Kiwi companies are increasingly turning to trade fairs in China as a gateway to the international and Chinese market.
Trade fairs in China are normally huge in scale, and the upcoming Canton Fair, which runs from 15 October to 4 November 2014, is no exception. Renowned as 'China's #1 trade fair', buyers from all over the world will flock to the China Import and Export complex in Pazhou Island, Guangzhou, to find suppliers and discover the latest innovations and product trends.
And quite an affair it is. Approximately 150,000 categories of goods are exhibited across an indoor area spanning 338,000m2. Split into three phases over three weeks, virtually every type of product will at some point be exhibited - from art ceramics to medical devices, textile raw materials, heavy machinery, furniture, recreation products, and more.
While this represents an exciting opportunity for Kiwi exporters wanting to showcase their products at the fair, protection of your intellectual property is a major concern, particularly if you are there with an innovative product.
Between 2004 and 2008, over 5,000 infringement cases were received by Chinese IP enforcement authorities at Canton Fairs. The biggest concern is the high incidence of patent theft, although trademark infringement cases are also common.
The good news is that the Chinese authorities have acknowledged this issue and are committed to taking serious action against IP rights (IPR) infringements. This includes setting up IP enforcement desks to handle infringement complaints, and if necessary impose penalties or sanctions on infringers.
Here are some of the steps that you can take to enforce your IP rights at trade fairs in China.
1. Have a plan before you leave home
Have a strategy in mind before attending the fair. Whether your objective is enforcement of your IP rights or reconnaissance, we recommend that you map out a plan with your IP advisors beforehand.
Before you turn up to an IP enforcement desk at a trade fair, you must have your ducks in a row. You need to be able to show that you have a registered Chinese IP right, be it a certificate of registration for a trade mark, copyright, design, or patent. Pending rights are not enough.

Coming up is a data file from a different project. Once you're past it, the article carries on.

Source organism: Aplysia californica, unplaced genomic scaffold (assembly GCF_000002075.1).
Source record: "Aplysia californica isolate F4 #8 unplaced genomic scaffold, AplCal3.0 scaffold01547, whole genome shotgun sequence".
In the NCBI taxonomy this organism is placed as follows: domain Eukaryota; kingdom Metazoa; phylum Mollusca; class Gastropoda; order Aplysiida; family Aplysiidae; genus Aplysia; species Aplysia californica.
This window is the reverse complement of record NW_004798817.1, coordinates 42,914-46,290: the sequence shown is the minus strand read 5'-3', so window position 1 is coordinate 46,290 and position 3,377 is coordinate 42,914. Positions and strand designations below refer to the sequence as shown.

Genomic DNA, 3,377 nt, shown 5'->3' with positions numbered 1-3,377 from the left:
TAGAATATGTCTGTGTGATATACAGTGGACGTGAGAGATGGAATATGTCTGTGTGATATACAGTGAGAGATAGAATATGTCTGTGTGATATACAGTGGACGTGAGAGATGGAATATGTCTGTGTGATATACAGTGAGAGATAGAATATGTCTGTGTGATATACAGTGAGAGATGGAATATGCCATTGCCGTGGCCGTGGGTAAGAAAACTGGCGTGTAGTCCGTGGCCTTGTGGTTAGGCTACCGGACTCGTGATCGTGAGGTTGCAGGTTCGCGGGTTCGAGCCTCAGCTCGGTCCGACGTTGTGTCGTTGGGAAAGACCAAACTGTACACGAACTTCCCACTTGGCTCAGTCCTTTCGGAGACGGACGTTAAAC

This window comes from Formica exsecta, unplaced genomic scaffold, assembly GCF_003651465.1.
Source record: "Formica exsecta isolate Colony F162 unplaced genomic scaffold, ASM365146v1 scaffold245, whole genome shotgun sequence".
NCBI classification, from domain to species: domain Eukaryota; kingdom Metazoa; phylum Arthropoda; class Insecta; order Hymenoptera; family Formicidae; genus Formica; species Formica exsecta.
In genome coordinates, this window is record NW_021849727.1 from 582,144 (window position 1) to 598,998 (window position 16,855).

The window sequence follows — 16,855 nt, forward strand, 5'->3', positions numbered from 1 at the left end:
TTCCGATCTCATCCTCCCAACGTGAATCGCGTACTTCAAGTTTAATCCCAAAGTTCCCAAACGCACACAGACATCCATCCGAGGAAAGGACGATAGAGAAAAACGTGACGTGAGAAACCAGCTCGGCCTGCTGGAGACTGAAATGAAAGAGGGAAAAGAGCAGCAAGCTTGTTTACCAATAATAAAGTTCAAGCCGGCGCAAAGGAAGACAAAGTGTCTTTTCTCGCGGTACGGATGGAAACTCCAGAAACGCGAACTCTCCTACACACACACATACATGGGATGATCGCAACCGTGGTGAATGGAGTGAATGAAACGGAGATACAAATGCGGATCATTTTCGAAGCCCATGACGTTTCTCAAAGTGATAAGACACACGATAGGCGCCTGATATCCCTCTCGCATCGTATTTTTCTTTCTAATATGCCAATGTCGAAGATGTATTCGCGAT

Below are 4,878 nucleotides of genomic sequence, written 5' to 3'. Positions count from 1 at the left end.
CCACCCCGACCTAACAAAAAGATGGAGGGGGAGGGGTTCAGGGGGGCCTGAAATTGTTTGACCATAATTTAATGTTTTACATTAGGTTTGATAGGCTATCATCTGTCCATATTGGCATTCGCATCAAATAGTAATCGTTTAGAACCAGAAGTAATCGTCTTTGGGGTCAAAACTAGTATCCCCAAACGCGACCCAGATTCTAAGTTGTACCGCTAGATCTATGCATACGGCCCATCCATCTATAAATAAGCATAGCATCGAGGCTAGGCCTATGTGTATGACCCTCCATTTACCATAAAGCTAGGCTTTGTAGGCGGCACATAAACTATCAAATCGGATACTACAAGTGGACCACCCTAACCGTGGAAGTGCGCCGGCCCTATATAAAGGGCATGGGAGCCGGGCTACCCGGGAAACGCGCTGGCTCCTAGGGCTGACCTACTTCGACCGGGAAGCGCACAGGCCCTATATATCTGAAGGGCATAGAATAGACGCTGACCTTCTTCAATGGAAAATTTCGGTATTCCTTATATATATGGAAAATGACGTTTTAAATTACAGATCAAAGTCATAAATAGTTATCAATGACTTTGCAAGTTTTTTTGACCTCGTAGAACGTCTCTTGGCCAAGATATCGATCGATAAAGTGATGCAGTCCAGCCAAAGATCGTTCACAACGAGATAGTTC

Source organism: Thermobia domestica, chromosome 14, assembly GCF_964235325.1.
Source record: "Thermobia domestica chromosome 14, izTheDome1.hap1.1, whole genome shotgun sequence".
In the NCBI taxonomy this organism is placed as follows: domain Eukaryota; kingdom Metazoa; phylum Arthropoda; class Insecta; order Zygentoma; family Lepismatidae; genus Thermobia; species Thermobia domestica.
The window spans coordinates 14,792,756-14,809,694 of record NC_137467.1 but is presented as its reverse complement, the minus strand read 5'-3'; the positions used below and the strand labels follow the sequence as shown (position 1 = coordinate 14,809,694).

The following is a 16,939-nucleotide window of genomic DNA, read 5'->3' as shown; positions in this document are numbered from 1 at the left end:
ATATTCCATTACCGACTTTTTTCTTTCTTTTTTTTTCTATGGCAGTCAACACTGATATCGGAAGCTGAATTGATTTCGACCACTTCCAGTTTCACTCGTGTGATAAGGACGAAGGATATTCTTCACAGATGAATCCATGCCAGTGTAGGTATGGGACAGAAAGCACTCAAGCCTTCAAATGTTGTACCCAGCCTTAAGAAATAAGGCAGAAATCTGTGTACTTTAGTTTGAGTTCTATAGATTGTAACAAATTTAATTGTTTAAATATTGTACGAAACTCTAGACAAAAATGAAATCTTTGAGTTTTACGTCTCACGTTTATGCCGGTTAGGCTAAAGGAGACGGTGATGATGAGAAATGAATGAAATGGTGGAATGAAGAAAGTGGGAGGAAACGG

Getting a Chinese-registered design can take six months from filing. Trademarks can take a little longer. Try and make sure that you have taken all necessary steps to register your IP rights before you attend or exhibit at the fair.
You should also be able to show ownership of the IP. Some documents may need to be notarised and legalised. This may require several weeks to put into effect, so ensure you have all the right documentation completed well in advance and take it with you.
2. Be proactive at the trade fair
Whether or not you are exhibiting at the trade fair, be proactive in your approach. If you suspect infringement of your IP rights by others, document and record all suspected examples of infringement. Collect brochures, take photos of the infringing booth and obtain any other relevant information to support your case.
If you are exhibiting, be vigilant about your surroundings. Watch for unusual behaviours, like people taking lots of close-up photos of your products or coming back to your stand frequently.
3. Take action against potential IP infringers
If you think you may need to deal with potential infringement cases, scout out where the 'IPR Complaint Centers' are located and discuss any concerns with the authorities before they arise. It is possible to file complaints onsite and if an infringement complaint can be established, enforcement officers have the power to request the owner(s) of relevant booths to remove target products immediately.
Filing complaints involves completing a form. The enforcement officers will closely examine the complaint to ensure your IP rights are valid. Many companies fail in their bid to raise an infringement case due to insufficient documentation (see point 1 above).
4. Follow up with post-Fair action
It's important to take at least one follow-up legal action post-Fair, otherwise complaints against repeat offenders can be dismissed.
Accepted legal actions include a 'cease and desist' letter, criminal raid, civil litigation. Your IP lawyer will be able to advise you on the most appropriate follow up actions.
5. Seek professional advice and assistance
We have assisted a number of clients in dealing with counterfeit product and branding at Chinese trade fairs and can put you in contact with the right Chinese lawyers to use on the ground. Our Chinese associates can assist with surveillance at the fair, completion of complaints documentation, and follow-up legal action.
If you are doing business in China, understand the territory you're entering, be well prepared, and get good advice from experts who can help you navigate your way around some of the challenges.
Anton Blijlevens and Jack Shan specialise in patents at IP service provider, AJ Park.
This article was first published on the NZ Trade and Enterprise website, click here to read the original version.